This year I have the great privilege of getting to cover lots of the Camden Fringe shows, my only regret is that I can’t see them all (literally impossible, so many shows running, Londoners check it out, it is a treasure trove of varied goodies).
Following an award-nominated run at the Brighton Fringe earlier this year, Blue Devil Productions’ dark romance The Geminus comes to London’s Tristan Bates Theatre as part of the Camden Fringe 2019. Book you tickets now!
Class, a play from Ireland co-written and directed by Iseult Golden and David Horan, is set around a teacher-parent meeting in a Dublin primary school.
Love London Love Culture rounds up the reviews for Iseult Golden and David Horan’s play Class at the Bush Theatre until 1 June 2019.
Class at the Bush Theatre layers marital tensions with social class tensions and the pressures of being a teacher and learning.
Bye, bye UK City of Culture, this monologue is about the Hull that celebrations have forgotten.
George Bernard Shaw was a theatrical superman. A critical attack dog as well as a creator of problem plays both pleasant and unpleasant, he invented the drama of ideas.
This spirited, age-blind revival at the Park Theatre of Denise Deegan’s 1983 girls’ boarding school classic is a bit too boisterous for its own good.
This site-specific version is a bit of a gimmick, and while one part of me yearns for the play to be allowed to speak for itself, another just relishes the novelty of this revival’s setting. So what’s the verdict? Guilty of being a good night out.
Albion begins with Audrey, played with indefatigable energy by Victoria Hamilton, in the garden of her deceased uncle’s family home, deep in the English countryside. She has bought the property, which boasts a historic 1920s garden, now much overgrown, which a First World War veteran once formed into a pastoral paradise fit for heroes.
Owen fields three characters: Paul, smarmy son of an industrialist, has invented a game, Killology, in which players torture their victims. Sounds gross enough, but Paul has given it an extra dimension: you score more points depending on how creative you are in your torturing.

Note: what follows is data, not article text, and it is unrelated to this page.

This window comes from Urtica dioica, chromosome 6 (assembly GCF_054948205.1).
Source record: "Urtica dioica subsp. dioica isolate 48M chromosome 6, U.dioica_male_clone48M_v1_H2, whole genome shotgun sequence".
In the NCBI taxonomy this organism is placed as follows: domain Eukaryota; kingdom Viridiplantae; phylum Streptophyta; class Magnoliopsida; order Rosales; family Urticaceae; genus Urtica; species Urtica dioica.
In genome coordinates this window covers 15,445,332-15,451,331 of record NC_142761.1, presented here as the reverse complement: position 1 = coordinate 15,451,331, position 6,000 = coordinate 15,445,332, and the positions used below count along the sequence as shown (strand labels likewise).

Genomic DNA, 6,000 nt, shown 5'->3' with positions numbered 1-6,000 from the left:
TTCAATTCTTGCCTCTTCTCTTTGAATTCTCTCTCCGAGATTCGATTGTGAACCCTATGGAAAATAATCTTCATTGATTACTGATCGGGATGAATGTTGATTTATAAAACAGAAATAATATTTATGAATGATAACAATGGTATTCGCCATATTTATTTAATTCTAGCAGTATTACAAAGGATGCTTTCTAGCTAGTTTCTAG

Updating the classics is not without its pitfalls. How can a modern audience, which has a completely different set of religious beliefs, relate to a 17th-century morality tale in which the lead character behaves badly, and I mean really badly, but gets his comeuppance by being roasted in hell fire?
Run the Beast Down, which runs in rep with Carmen Nasr’s Dubailand. Run the Beast Down is a solo show in which actor Ben Aldridge performs a 90-minute monologue about Charlie, a young man who is in bad trouble.
Why is comedy, in the words of the cliché, such a serious business? One reason is that what we laugh at says a lot about who we are as a nation; another is that the simple “joy of laughter” drowns out the anxieties of life’s little, and not so little, agonies.
New play about a young working-class woman’s experiences in 1960s London is small, but inspirational.
New drama about a desperate single mother is powerfully written and raises some disturbing issues.
Howard Brenton’s new study of desert warrior T E Lawrence is more like a frustrating mirage than a nourishing oasis.
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